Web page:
Galleons, it is with the heaviest of hearts that I inform you that, as of this evening, Professor Ballard, angry fish extraordinaire, has passed away.
The cause of his death was total renal failure, though the cause of that shall forever remain a mystery. His tank was clean, his water purified, his food the same smelly fish flakes he always ate. The Professor obviously had dropsy (fluid build-up from his fucked-up kidney, causing his little abdomen to bloat and his scales to all stick up like he was a pine cone), but the exact cause of the dropsy is unclear.
What is clear is that Saturday night, he was fine. Eagerly waiting at the top of his bowl for food, then happily (and jerkily- the older he got, the more his suicide attempt started to catch up with him) swimming around his bowl. Hiding in his little ship. Glaring at me as I gazed into his home.
Sunday night, when I went to feed him, I found him lying listlessly on the bottom of his tank. His little body was swollen, his once-blue color bleached to a lifeless gray. My heart shuddered. I was sure he was dead.
Fighting back tears, I went to fish his tiny body out of the tank. At which point he frantically darted away, and I realized my little Professor was still alive. Gingerly, I moved him to his little to-go cup. His scales were all flared out, and his gills were red. He appeared to be gasping for air.
I will admit that, at this point, I kind of lost it a little.
It’s hard to describe why I became so attached to The Professor. Perhaps because I had him almost the entire time I was in Michigan, and he kept me company in my lonely little apartment. Perhaps because we bonded over the trauma of his near-death experience. Perhaps because I was constantly amused by his hatred of me- hiding when I’d come to see him, glaring at me when I would sing to him, throwing rocks at the side of his tank when he decided he needed a tank cleaning or feeding, giving up on making bubble nests after he realized I’d never get him a girlfriend, robotic or otherwise.
Or maybe it’s because, deep down, I’ve got a very soft heart for the handful of people and creatures I truly allow into my life.
Whatever the reason, the fact remains that I have become very attached to The Professor in the time we’ve been together. So much so that I bought him a to-go cup so that he could make the long journey from Michigan to Arizona with me this spring (during which he was surly as all hell, but I couldn’t blame him- after all, he was stuck in a vehicle with me for 30-ish hours while I sang loudly along to music from my iPod).
[Let’s face facts- I like Johnny (my other fish) well enough, but if I hadn’t had The Professor, I may have released Johnny into the wild and purchased a new fish upon moving down here. We just never developed the same bond I did with The Professor.]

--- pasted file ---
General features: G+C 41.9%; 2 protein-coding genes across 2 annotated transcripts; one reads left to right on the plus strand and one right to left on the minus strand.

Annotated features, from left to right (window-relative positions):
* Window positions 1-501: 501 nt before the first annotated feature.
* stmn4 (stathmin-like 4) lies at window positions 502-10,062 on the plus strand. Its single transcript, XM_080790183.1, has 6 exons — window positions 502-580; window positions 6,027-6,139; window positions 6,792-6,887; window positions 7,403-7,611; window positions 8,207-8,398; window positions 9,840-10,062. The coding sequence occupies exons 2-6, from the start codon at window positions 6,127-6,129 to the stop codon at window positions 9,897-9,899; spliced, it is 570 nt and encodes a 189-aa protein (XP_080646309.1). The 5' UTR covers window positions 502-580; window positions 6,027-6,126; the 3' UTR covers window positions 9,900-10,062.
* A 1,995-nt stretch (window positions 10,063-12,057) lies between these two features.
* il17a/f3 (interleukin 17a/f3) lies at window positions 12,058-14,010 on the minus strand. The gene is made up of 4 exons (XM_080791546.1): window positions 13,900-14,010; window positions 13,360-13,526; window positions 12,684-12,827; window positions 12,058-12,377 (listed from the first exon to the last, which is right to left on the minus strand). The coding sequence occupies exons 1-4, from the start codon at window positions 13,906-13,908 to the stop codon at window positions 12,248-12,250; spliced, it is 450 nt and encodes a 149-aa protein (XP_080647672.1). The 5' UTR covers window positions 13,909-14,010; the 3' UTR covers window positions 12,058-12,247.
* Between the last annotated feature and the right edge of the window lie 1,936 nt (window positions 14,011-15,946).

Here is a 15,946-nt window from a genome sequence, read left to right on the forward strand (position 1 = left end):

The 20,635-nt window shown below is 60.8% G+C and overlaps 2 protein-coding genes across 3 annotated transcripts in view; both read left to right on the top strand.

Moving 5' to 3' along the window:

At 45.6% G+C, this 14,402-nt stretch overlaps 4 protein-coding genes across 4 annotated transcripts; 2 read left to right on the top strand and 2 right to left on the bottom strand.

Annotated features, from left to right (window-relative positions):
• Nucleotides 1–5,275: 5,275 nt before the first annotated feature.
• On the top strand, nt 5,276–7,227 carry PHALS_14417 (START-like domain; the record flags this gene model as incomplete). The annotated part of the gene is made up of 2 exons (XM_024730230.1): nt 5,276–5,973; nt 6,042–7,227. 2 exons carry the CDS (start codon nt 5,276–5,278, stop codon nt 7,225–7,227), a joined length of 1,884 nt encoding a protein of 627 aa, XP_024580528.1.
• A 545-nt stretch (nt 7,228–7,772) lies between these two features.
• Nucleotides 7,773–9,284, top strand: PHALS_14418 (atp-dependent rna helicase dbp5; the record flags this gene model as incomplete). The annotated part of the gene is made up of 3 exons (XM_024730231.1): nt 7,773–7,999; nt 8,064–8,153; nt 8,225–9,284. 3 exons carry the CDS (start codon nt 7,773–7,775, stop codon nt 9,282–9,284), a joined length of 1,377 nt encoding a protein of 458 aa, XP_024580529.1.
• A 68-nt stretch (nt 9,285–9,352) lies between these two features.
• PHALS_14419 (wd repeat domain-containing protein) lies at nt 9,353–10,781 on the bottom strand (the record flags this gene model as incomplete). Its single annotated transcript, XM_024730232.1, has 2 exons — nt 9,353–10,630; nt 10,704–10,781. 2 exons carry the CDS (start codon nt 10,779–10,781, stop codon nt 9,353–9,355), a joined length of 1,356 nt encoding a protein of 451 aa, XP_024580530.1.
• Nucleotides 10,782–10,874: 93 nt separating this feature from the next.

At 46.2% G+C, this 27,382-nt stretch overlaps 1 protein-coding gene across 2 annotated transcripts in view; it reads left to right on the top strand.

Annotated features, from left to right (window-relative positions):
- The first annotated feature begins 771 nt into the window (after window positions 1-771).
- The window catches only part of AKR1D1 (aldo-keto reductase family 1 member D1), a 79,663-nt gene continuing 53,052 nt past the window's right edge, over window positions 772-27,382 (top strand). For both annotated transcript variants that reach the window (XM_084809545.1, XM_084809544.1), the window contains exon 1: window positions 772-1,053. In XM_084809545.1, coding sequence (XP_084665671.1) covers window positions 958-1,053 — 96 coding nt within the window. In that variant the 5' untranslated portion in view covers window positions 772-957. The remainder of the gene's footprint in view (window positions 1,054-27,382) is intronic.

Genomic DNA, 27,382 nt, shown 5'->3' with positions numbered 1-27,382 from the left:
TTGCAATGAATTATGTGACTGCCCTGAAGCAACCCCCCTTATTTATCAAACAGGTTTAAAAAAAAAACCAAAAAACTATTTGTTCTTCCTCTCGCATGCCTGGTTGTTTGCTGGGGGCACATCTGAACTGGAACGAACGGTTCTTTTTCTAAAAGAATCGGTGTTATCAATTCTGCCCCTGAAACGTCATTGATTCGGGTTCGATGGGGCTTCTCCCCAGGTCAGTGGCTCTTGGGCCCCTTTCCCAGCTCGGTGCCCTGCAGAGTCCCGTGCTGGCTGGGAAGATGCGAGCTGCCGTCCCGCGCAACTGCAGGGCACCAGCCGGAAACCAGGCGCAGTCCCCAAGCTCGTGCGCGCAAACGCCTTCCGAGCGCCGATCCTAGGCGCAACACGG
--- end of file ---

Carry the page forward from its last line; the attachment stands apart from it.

So last night, as I watched his pale, tiny body spasming, his tiny fishy gasps as I made him a little sling to keep him close to the water’s surface so he could breathe, I could feel each tiny fish gasp like a physical blow. I watched him, his eyes darting back and forth as he struggled to breathe, to keep going. He’d spasm and try to swim a bit before giving up and floating back into his little sling. His body was stiff, his scales still protruding, the movement of his inflamed little gills getting slower and slower.
I have personified my fish to a great degree, it is true, and it is likely that the spite I usually attribute to him was simply an amusing construct by me in an attempt to connect to the alien little creature I called a pet. But last night, where I always see spite and irritation, I saw only fear in his tiny eyes. I wished I could hold his little fin. Instead, I stroked his tiny body once (I dared no more- I was afraid I would just aggravate his pain) and told him how much I cared, my voice cracking as I did. He stubbornly kept breathing, kept fighting, and eventually I went to sleep, sick with worry.
In the morning, he was much the same, and I cried again, speaking to him and begging him to hold on. But when I returned home from work, I found that it had proven too much for the little guy. His eyes were glassy, his body stiff, his little gills flaring no more.
I wasn’t even there at the end. He died alone, gasping. And that breaks my heart a hundred times over.
Minutes ago, I stood over a toilet, his little cup in my hands. There is no dignity in a fish’s funeral, but as I consigned his tiny form to those porcelain depths, it seemed only right to sing him a final farewell. What came to mind was this, since I had just finished BioShock Infinite, but it was very fitting for the solemnity of the moment:
It warms my heart to know that The Professor would be well and truly pissed that I sang at his funeral.
Professor Ballard, you were the best sort of fish. You were my companion these last two years, and I loved your silly, scaly ass. It seems only fitting to say: